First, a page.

bot., the narrow end or base of 
some petals. 

Claytonia, n., kld-tdn'-i-& (after 
Clayton, an American botanist), 
a genus of very pretty plants, 
Ord. Portulacacese : Claytonia 
tuberosa, tub'er>dz'a(L. tuberosus, 
having fleshy knobs from tuber, 
a bump, a knob), a species of 
plants whose roots are eaten in 

cleido-mastoid, a. , Idld'-o-mast'-oyd 
(Gr. kleis, a key, or the clavicle, 
kleidos, of a key ; Eng. mastoid, 
nipple-like, as on the breast), 
one of two muscles which are 
attached inferiorly to the anterior 
surface of the sternum, and the 
inner third of the clavicle. 

Clernaiide83, n. pl 




(Gr. klema, a vine branch, klem- 
dtos, of a vine branch ; L. clem- 
atis, the clematis, clematidis, 
of the clematis), a Sub-order of 
plants, Ord. Ranunculacese: Clem- 
atis, n., kl&m'-dt'is, a genus of 
highly ornamental, and for the 
most part, climbing plants, so 
called because most of the species 
climb like the vine : Clematis 
recta, rekt f >a (L. rectns, straight, 
upright) ; C. flammula, flam'-ul-d 
(L. flammula, a little flame from 

flamma, a flame), two species, 
the leaves of which have been 
used as vesicants. 

Cleomese, n. plu., Ide-om'&e (Gr.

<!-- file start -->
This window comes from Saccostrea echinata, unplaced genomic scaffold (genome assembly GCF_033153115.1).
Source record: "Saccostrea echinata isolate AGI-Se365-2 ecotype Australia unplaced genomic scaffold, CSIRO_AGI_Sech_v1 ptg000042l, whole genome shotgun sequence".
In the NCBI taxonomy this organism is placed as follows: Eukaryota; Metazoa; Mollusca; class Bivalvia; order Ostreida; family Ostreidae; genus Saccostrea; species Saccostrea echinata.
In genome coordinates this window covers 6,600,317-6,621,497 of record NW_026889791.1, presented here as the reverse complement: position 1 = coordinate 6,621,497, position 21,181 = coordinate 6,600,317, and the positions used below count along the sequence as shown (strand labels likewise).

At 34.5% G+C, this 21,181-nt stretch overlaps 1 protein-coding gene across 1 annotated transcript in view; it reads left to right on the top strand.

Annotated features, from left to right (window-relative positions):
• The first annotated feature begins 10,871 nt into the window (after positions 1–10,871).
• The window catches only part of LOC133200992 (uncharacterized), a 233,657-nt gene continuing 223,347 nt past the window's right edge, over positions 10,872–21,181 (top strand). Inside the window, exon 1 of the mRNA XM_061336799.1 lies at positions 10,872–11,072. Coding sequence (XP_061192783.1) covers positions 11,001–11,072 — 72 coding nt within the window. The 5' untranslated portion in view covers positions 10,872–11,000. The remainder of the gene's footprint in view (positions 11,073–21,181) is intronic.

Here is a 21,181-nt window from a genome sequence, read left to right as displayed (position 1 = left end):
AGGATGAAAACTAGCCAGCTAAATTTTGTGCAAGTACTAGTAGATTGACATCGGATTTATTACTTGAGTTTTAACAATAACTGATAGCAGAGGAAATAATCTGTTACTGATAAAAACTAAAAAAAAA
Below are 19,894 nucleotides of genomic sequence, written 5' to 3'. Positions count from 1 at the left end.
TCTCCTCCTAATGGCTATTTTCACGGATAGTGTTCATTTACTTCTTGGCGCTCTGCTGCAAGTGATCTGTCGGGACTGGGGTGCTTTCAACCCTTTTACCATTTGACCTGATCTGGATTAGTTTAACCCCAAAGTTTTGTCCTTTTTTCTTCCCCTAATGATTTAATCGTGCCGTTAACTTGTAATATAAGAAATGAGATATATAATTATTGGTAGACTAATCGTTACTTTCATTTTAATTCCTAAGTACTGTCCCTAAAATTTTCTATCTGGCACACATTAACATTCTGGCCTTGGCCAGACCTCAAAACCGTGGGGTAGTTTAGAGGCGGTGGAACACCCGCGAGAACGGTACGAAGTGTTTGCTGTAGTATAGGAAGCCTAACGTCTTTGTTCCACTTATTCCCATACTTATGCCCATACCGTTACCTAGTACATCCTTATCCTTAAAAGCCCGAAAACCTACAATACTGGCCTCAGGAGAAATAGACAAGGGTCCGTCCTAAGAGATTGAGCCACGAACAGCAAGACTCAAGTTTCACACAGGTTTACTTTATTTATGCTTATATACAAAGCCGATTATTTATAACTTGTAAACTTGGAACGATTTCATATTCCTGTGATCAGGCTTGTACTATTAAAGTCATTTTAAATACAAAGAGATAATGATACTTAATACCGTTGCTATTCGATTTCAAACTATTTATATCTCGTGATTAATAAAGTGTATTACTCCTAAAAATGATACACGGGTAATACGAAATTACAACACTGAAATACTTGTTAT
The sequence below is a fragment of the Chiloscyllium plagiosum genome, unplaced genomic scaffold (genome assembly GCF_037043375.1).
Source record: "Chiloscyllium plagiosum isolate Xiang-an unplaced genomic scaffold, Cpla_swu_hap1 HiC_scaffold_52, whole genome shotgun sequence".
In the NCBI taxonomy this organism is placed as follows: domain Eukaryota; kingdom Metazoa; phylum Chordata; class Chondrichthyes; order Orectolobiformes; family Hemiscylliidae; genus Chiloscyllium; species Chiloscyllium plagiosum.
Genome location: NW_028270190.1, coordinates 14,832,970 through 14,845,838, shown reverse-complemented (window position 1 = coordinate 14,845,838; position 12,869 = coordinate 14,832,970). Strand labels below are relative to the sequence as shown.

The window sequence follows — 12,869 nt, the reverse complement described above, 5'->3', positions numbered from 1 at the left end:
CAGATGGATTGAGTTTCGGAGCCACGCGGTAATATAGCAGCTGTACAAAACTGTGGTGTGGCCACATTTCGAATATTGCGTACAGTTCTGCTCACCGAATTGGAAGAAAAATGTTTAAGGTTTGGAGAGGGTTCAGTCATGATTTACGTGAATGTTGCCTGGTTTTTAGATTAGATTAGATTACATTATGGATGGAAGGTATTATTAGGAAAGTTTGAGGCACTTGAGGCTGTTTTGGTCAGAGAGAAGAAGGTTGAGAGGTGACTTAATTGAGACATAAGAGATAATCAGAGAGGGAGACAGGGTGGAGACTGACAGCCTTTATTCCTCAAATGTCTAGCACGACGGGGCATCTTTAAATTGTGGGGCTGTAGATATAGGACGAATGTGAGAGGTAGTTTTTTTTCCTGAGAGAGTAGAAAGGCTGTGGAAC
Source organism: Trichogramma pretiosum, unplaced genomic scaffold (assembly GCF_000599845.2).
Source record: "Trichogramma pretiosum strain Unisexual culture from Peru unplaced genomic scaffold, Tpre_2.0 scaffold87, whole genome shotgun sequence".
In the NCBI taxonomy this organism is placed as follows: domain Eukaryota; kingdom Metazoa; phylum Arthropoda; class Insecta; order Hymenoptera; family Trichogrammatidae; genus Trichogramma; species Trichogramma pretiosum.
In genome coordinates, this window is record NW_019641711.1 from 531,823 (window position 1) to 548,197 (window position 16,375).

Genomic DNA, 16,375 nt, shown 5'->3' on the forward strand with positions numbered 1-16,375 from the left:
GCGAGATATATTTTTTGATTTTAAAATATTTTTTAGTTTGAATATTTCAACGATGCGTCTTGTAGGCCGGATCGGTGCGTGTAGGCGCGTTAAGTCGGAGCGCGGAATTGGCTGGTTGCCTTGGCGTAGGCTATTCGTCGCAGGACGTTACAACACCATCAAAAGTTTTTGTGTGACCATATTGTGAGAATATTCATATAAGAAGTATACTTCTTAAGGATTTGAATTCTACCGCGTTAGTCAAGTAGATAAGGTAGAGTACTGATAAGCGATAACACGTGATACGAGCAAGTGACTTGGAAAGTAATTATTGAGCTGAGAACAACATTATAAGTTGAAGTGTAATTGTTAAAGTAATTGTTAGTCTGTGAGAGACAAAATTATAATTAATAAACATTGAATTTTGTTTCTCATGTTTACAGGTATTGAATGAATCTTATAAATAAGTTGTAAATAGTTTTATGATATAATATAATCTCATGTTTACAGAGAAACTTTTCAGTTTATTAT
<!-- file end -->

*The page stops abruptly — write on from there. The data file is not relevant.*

kleid or kleo, I close or shut), a 
Sub-order of plants, Ord. Cappar- 
idacese: Cleome, n., kle-om^e, a 
genus of very pretty free-flowering 
plants, so called alluding to the 
parts of the flower ; some species 
are very pungent, and are used as 
substitutes for mustard: Cleome 
dodecandra, ('.rd (Gr. 
dodeka, twelve ; aner, a man, 
andros, of a man), a species 
whose root is used as an anthel- 

Clerodendron, n., kler'-d-den'-drd'n 
(Gr. kleros, a share, a lot ; den- 
dron, a tree), a beautiful genus 
of plants, Ord. Yerbenacese, so 
named from the uncertain medic- 
inal properties of the species ; 
the leaves when bruised are em- 
ployed to kill vermin on cattle in 
India : Clerodendron Thomsonae, 
torn' son- e, and its variety C. 
Balfourianum, bal-foor'i'dn'-um 
(Thomson, Balfour), are beauti- 
ful climbing plants, from the 
contrast between their scarlet 
flowers and white calyx. 

destines, n. plu., kles'-tin-ez (Gr. 
klestos or kleistos, shut or closed), 
in bot. , cells containing raphides. 

Clianthus, n., kli-anth'us (Gr. 
kleos or kleios, glory, renown ; 
anthos, a flower), a genus of plants 
so called in allusion to the noble 
appearance of the species, Ord. 

Leguminosse, Sub-ord. Papilion- 

clinandrium, n., klin-and'-ri-um 
(Gr. kline, a bed ; aner, a man, 
andros, of a man), in bot., the 
part of the column of orchideous